So far in 2014, markets have not behaved as predicted. Cast a thought back to the start of the year when the consensus expectation was for rising yields throughout 2014. Instead, we’ve seen equity indices reaching new highs, bond yields compressing and economic data suggesting that we are moving inexorably closer to higher Fed funds rates. So can we expect the rest of the year to be as surprising to investors as the first?
In our view, the US economy is moving from reliance on stimulus to a self sustaining phase, and as the business cycle matures monetary tightening will therefore be justified. The same cannot perhaps be said of Europe and Japan, both of which will likely rely on stimulus for a while yet, while many emerging markets face an uncomfortable period of adjustment relating to the recent rapid build-up in debt.
Such divergence creates an environment where uncertain global growth is likely to keep aggregate policy loose and long-end yields compressed. Meanwhile, strong corporate balance sheets, the low cost of capital and the gathering pace of the US recovery provide a benign backdrop for credit and equity markets. Certainly, there are longer-term structural questions about how imbalances created by quantitative easing (QE) might play out. But for the time being the gradual repair of the economy, together with the tailwinds provided by European Central Bank and Bank of Japan easing, may suggest a longer-than-average period of economic expansion.
With short-end rates likely to rise as the Fed starts to normalise policy, but back-end rates compressed by loose policy outside the US, we anticipate continued flattening of the US yield curve. We also expect equity to return high single digits and credit to remain attractive as a carry trade. While we expect a higher US dollar and anticipate a modest tightening of language as the Fed paves the way to higher short-end rates, we don’t expect this to translate to meaningfully higher volatility in most asset classes.
Of course, there are risks to this view—a policy error, or weaker-than-anticipated consumption in the US could cause an episode of de-risking. By contrast, a rapid acceleration of growth could trigger an inflationary end game. Nevertheless, we believe that light positioning in many asset classes, plus a general tone of caution among many investors, balances these tail risks. On balance, while we acknowledge the longer-run structural uncertainties, we believe the recovery will gain pace, in turn creating a positive backdrop for risky assets.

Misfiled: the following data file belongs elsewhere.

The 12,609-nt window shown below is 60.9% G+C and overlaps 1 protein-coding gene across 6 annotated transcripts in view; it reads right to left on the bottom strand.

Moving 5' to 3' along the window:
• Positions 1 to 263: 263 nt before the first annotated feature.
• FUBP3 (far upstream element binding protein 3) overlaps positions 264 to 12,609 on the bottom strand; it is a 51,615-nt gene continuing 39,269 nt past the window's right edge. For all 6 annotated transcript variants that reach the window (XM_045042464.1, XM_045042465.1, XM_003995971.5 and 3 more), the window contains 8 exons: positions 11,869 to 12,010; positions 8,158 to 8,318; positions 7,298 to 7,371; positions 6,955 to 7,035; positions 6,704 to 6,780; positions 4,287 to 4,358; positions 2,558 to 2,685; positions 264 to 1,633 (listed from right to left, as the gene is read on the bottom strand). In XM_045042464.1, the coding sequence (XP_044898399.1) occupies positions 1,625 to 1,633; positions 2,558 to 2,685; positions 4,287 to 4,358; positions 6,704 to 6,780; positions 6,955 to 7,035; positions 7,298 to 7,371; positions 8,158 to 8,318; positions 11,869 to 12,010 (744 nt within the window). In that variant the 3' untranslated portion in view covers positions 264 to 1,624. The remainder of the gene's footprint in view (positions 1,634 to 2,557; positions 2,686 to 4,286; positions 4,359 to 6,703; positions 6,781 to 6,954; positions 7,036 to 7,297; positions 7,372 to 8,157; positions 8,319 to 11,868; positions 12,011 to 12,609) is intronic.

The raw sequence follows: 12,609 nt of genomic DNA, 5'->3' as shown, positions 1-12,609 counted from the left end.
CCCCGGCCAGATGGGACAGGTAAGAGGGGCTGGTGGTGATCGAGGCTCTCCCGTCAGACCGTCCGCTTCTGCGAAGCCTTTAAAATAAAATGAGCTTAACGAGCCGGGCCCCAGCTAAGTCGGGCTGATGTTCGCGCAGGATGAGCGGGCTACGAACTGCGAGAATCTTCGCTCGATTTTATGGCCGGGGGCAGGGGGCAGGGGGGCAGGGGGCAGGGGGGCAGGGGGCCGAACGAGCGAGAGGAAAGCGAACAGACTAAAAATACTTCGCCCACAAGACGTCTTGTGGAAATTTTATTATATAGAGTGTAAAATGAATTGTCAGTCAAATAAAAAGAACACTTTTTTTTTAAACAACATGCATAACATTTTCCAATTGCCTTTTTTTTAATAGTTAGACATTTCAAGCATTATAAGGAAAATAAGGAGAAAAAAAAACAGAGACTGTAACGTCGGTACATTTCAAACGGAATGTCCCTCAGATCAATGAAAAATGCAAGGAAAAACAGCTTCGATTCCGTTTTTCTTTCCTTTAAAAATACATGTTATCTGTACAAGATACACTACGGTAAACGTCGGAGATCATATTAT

When we assess the investment opportunity set against this backdrop, we consider it from the perspective of multi-asset income investors. We remain pro equity with our equity positions remaining near their historical highs. Our exposure to global equities is allocated across global, emerging market and European equities and in our view improving global economic growth should continue to support this positioning. Within fixed income, our view is that US interest rates may rise as the Fed continues to taper asset purchases, therefore we maintain a short position in five-year US Treasury futures as a hedge against interest rate exposure gained through exposure to credit sectors, including high yield and EMD. Our positioning in high yield is lower than it has been historically. We remain relatively constructive on the sector because fundamentals are supportive and default rates remain low, but we are finding more attractive opportunities elsewhere.
Despite renewed concern over Europe, we maintain our allocation to the region, where we can find very attractive dividend yields and maintain developed market beta within the portfolio.
Some key themes in the portfolio currently include:
- Our positive view on the US has been reinforced by continued solid economic data suggesting the US economy remains on a recovery track
- The ECB’s actions (including the recent ABS purchases announcement) provides support for Europe and offsets the negative risks from patchy earnings and geopolitical risk
- Finally, US yield curve flattening continues to play out, but we expect this to be increasingly led by the front end as we approach the Fed’s “lift off” date for rate rises in mid-2015.
Talib Sheikh is manager of JP Morgan Funds – Global Income Fund, which reported AUM of €8.5bn at the end of August.